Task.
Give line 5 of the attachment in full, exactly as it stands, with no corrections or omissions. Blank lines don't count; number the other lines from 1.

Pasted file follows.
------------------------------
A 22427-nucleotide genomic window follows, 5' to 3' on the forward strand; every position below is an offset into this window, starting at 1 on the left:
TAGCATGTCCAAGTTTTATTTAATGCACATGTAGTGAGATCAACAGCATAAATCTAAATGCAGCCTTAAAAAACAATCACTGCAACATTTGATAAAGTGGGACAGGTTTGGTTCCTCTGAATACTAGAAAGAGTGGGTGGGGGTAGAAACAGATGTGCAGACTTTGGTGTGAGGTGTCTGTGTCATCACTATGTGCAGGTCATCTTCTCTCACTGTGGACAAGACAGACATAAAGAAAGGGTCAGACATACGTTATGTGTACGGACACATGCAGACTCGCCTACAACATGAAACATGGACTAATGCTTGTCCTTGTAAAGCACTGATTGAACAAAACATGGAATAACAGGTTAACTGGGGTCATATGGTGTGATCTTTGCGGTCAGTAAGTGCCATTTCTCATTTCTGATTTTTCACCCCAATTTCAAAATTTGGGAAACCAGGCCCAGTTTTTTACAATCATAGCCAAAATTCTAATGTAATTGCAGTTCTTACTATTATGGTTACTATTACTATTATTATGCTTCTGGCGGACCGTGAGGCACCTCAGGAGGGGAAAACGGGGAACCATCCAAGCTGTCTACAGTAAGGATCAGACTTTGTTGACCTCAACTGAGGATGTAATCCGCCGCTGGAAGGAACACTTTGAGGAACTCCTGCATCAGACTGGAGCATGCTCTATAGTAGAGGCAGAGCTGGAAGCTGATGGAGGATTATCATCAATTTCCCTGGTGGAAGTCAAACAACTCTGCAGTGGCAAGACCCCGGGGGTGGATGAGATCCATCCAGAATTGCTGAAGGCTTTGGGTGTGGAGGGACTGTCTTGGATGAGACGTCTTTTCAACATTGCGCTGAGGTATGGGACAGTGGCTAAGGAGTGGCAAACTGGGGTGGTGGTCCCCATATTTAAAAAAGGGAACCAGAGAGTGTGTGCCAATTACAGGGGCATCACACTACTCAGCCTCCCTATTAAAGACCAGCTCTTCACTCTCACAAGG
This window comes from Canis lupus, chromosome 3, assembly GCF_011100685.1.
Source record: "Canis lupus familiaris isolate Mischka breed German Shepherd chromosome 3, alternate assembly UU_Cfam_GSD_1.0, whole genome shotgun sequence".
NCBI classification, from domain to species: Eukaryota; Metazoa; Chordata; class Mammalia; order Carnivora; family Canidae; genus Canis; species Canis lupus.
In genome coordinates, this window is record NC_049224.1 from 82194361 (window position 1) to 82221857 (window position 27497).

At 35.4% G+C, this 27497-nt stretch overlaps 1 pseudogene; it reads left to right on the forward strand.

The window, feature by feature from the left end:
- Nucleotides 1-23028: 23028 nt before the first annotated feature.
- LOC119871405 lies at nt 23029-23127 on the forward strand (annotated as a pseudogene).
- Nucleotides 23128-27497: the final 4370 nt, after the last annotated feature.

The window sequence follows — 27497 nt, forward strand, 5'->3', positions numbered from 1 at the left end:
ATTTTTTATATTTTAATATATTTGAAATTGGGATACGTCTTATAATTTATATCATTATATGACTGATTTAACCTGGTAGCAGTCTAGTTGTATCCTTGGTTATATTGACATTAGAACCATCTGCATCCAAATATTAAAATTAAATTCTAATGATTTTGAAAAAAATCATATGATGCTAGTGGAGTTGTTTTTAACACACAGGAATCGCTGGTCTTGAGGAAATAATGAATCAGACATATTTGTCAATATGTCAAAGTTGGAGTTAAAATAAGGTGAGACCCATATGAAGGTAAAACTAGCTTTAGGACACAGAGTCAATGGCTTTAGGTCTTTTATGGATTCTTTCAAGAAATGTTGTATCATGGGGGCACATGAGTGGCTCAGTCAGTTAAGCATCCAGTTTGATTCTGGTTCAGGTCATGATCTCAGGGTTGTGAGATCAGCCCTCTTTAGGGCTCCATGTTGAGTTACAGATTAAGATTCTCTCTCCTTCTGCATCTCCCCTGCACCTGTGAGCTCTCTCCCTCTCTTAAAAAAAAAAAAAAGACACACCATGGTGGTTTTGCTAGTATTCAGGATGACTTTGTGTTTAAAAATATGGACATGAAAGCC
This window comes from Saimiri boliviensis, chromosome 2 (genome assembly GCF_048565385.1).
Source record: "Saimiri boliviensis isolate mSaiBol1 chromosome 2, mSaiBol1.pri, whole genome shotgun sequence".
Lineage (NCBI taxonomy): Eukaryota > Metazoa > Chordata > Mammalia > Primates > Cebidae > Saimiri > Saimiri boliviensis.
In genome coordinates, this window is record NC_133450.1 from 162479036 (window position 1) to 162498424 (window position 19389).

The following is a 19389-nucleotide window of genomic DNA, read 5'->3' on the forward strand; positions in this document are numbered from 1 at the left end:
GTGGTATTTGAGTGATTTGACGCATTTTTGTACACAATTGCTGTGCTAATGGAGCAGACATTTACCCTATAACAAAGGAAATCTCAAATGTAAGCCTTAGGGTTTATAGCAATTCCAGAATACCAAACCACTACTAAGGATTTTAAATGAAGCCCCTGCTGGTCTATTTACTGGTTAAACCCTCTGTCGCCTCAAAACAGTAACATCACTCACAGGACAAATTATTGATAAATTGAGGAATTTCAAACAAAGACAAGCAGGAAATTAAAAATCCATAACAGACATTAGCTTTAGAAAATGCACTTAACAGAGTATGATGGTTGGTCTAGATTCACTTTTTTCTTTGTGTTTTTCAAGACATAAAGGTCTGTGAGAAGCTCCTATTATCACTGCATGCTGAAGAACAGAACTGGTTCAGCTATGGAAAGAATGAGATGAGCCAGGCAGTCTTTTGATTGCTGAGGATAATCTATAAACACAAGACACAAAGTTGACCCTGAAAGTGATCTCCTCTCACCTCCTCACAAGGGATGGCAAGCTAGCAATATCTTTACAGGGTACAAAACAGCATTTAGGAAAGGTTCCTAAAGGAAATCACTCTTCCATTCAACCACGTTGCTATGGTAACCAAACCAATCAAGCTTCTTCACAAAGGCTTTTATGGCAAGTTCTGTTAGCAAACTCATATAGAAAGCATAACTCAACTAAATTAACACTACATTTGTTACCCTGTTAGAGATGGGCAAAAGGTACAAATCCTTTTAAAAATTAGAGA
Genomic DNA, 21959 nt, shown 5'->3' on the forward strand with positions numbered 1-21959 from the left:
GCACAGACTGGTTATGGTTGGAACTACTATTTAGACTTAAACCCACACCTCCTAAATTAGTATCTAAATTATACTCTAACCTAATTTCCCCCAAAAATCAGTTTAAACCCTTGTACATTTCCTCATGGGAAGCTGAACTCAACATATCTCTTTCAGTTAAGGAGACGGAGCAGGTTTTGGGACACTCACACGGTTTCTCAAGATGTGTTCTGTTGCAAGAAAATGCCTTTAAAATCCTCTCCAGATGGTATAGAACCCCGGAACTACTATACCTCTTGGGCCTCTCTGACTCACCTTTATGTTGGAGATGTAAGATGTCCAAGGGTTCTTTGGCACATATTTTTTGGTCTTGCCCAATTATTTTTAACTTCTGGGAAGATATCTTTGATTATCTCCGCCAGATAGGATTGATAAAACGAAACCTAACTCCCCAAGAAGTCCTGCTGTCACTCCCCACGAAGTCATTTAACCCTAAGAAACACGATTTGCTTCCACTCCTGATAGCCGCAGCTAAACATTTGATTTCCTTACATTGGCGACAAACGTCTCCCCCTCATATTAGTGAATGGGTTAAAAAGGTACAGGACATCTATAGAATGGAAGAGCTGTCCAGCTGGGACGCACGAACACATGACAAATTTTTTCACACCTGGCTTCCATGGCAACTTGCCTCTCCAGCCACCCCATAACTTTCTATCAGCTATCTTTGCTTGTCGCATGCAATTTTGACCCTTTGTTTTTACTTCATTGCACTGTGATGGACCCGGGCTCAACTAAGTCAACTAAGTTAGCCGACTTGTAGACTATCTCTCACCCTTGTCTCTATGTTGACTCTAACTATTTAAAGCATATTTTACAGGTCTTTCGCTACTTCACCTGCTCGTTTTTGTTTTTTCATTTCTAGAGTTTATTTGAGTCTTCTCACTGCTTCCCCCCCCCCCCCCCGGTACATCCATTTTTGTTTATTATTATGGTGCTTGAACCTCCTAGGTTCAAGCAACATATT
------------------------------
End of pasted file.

NCBI classification, from domain to species: Eukaryota; Metazoa; Chordata; class Mammalia; order Carnivora; family Canidae; genus Canis; species Canis lupus.